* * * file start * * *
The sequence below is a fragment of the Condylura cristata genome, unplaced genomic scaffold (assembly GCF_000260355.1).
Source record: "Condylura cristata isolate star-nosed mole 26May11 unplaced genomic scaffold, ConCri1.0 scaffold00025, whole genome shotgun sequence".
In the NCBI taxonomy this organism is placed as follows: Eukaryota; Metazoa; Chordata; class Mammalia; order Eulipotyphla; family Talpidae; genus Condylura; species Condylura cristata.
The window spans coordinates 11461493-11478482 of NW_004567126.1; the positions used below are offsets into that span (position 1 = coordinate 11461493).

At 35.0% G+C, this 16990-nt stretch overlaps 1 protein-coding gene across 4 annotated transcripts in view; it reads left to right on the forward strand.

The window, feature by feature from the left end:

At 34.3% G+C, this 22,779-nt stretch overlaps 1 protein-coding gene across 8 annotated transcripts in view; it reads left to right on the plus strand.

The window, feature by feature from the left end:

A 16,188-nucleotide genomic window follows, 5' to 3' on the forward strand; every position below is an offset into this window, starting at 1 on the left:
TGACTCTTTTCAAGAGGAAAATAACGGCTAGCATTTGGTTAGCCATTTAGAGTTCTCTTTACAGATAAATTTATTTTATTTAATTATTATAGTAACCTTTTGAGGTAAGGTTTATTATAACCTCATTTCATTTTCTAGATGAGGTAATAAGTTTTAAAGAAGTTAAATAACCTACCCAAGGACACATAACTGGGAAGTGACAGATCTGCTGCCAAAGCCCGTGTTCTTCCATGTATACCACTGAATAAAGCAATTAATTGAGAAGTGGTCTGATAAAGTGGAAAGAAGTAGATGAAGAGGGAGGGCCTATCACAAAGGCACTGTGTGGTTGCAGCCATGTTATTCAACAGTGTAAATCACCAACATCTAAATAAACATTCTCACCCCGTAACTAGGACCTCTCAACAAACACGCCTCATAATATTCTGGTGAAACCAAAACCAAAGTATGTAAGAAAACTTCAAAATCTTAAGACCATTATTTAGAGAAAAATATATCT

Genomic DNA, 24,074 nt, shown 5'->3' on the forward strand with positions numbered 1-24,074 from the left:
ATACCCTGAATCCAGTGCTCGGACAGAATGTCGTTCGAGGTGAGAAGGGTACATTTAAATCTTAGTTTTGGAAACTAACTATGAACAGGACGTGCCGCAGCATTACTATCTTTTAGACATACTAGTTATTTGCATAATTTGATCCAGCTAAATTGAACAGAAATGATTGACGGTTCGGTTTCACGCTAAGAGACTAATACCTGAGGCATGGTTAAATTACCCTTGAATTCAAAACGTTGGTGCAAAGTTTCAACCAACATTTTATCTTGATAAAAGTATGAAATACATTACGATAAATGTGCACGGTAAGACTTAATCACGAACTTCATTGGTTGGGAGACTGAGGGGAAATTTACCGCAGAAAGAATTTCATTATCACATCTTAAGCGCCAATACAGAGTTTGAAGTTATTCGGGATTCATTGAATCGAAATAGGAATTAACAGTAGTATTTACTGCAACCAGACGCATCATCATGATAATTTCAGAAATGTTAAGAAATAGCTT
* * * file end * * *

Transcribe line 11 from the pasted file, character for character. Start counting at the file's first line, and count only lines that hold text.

Genomic DNA, 24,074 nt, shown 5'->3' on the forward strand with positions numbered 1-24,074 from the left: